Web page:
Tim’s story: From a Pallet shelter village to housing
September 10, 2022
The inside of Tim’s Pallet shelter in Aurora, CO, reflects what brings him joy. Denver Broncos and Colorado Avalanche jerseys brighten the space. A replica of a Detective Comics cover with Batman on the front is over the window. And dozens of Hot Wheels line the wall. Some are superhero-themed, while others are sleek racers inspired by real sports cars. Each is still pristine, encased in the original packaging. For Tim, they are much more than a toy marketed to kids.
“That is my salvation,” he explained. “That takes me back to a more innocent time in my life where I can just lose myself in Hot Wheel cars. It was easy for me to do it as a kid. It’s really easy for me to do it as an adult. They’re the coolest things on Earth.”
At one point, he had 3,500 Hot Wheels.
“They were my wallpaper in my dining room and kitchen of one of my apartments. I don’t have that collection anymore, but I’m acquiring a new one,” he added.
Tim is originally from Buffalo, NY, but he’s lived in Colorado for years. He became homeless after a series of distressing events. First, he lost his job, then the apartment building he lived in was sold. His lease wouldn’t be renewed, leaving him with 30 days to find a new place.
“Covid knocked on our door a couple of months after that, and it’s just been one speed bump after another that has culminated in where I am right now,” he shared. Tim went on to stay at a mass congregate shelter with hundreds of other people. Next, he moved to the current site known as Safe Outdoor Space (SOS), which has 56 Pallet shelters. “This is way better. You have your own key. You have four walls that you can lose yourself in or whatever, and you can ride out whatever unpredictable in your life, save up some cash and move on to your next step.”
Stabilizing in a safe, secure space positively impacted Tim’s life. He no longer must navigate what he described as the chaos of being homeless. He’s also enjoying independence.
The Salvation Army is the service provider at the site. Tim has been working with staff to take the steps necessary to move on to permanent housing. For example, he now receives income from the state’s Old Age Pension Health Program (OAP), which provides financial assistance to elderly and low-income residents. About a month ago, he received the good news he’s been waiting for. The Aurora Housing Authority let him know he was awarded a lifetime housing voucher.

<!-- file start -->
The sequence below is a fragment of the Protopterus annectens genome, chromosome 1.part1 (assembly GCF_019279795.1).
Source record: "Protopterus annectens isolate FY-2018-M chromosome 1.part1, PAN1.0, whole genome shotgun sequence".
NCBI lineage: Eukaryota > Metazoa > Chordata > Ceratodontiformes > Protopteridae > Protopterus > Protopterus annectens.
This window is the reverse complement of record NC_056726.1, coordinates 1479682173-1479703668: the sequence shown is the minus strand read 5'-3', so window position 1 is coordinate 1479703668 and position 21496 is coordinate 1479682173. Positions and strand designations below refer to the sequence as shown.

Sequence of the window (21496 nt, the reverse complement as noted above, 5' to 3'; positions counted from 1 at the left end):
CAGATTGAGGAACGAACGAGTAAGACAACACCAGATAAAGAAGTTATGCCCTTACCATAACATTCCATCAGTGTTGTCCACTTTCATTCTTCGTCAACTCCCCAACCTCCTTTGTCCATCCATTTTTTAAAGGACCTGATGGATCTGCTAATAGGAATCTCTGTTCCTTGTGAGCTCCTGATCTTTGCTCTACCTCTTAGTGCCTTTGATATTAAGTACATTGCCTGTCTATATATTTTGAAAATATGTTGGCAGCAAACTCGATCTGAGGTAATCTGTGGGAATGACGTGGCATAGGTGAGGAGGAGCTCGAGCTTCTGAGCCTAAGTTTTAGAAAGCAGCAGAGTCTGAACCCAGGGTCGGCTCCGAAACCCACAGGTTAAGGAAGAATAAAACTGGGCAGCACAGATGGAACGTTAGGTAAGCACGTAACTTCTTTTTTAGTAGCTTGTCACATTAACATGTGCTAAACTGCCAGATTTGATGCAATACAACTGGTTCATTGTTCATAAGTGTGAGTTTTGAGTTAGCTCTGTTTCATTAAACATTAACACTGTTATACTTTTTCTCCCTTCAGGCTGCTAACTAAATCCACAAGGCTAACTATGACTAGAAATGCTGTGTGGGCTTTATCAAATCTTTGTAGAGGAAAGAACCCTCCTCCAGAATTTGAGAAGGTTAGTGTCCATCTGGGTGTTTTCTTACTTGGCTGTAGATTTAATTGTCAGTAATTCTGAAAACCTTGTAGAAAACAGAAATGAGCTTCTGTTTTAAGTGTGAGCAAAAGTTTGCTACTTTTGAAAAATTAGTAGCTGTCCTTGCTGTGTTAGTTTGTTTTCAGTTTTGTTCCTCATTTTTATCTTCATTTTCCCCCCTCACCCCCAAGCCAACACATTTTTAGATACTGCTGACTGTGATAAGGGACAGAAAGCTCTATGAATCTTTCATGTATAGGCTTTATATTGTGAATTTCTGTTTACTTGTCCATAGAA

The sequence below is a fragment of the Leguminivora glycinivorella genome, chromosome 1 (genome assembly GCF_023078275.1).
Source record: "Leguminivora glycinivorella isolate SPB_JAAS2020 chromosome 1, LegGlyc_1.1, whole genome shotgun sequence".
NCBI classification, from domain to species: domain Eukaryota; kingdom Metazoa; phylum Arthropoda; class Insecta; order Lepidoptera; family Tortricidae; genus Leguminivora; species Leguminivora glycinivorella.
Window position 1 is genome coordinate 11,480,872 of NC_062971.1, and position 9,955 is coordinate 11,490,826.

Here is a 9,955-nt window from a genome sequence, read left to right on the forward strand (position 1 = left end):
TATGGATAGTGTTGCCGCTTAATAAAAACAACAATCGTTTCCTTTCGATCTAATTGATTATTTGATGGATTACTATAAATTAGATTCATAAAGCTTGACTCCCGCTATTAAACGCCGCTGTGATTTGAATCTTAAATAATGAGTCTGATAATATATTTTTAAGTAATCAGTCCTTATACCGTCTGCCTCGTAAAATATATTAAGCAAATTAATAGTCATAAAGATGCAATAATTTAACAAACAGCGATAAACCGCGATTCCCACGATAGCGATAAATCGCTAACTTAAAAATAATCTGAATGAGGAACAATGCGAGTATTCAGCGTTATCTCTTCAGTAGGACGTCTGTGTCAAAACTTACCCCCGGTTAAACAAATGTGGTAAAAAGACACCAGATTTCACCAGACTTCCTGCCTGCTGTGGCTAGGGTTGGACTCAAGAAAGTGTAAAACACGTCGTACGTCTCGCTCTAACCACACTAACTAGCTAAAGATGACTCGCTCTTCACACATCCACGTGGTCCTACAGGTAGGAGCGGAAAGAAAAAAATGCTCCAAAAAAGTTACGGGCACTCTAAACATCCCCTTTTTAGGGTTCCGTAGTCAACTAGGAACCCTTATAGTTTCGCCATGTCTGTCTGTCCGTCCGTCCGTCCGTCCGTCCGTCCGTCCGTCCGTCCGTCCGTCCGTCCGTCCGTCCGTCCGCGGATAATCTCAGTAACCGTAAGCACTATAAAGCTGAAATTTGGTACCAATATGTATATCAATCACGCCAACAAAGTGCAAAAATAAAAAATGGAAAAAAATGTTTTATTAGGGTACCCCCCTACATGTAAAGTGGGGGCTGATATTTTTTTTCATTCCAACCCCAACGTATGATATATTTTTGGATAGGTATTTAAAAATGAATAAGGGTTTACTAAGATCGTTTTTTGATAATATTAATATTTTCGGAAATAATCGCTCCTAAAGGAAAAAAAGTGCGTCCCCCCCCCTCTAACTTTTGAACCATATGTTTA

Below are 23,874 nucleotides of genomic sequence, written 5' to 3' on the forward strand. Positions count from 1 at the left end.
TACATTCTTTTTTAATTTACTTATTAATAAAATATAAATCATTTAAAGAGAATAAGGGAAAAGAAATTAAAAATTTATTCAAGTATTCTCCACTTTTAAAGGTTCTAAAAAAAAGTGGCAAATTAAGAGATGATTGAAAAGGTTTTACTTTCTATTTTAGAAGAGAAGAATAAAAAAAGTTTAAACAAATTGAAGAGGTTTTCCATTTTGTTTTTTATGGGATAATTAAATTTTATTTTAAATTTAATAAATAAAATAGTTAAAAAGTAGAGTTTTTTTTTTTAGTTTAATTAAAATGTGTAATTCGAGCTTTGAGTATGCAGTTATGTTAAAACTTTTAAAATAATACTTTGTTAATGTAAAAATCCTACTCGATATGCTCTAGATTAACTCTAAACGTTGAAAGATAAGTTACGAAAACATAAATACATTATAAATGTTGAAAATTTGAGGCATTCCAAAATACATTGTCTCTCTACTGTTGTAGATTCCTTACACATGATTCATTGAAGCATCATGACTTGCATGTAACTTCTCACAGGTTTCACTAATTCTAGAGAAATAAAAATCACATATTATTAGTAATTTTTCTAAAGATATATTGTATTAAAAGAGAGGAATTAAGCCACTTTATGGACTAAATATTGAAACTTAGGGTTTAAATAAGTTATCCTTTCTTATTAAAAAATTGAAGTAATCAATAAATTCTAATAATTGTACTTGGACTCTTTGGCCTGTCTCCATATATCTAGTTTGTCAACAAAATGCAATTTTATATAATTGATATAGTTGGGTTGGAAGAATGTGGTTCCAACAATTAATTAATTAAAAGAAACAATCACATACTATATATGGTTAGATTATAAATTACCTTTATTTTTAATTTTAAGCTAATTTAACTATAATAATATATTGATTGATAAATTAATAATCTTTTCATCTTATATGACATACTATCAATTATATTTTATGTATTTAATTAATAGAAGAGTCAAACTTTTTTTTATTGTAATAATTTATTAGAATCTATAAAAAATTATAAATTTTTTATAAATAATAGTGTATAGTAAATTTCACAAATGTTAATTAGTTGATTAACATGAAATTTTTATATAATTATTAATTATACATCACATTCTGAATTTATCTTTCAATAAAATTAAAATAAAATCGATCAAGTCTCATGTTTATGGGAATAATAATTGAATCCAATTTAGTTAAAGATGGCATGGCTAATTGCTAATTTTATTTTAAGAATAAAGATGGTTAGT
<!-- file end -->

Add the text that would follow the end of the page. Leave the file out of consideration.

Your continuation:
“This voucher is a godsend,” Tim shared. “With the little income that I have that the staff here helped me secure, I should be okay.”
Because he has a voucher, he’s only responsible for a portion of the rent. Now Tim is searching for an apartment to move into, which he’s confident will happen soon. He’s looking forward to getting back to the everyday life he led before becoming unhoused.
When asked what misconceptions people have about homelessness, Tim points out the absurdity of stereotypes and the assumption that all homeless people are the same.
“Nobody wakes up in the morning and says, ‘I want to sleep on a piece of grass this morning. Or when I go to bed tonight, I want to sleep on a park bench or under a table or wrapped around a tree.’ This isn’t a social experiment,” he shared. “The stigma, it’s the word ‘homeless’ that scares the general public into a fit that they don’t want nobody around them if they’re homeless. We have to eat just like everybody else. We have the right to get our life back in order like anybody else that has a hard time.”
UPDATE: At the beginning of October, Tim moved into a one-bedroom apartment, and he couldn’t be happier. He credits several factors and a community of people coming together to help him navigate the path back to permanent housing. It includes the Salvation Army caseworkers, the Aurora Housing Authority, which granted him a housing voucher, and the ability to live in a Pallet shelter. Tim is grateful that he’s now in a position to help others. He also has plenty of room for his Hot Wheels collection.
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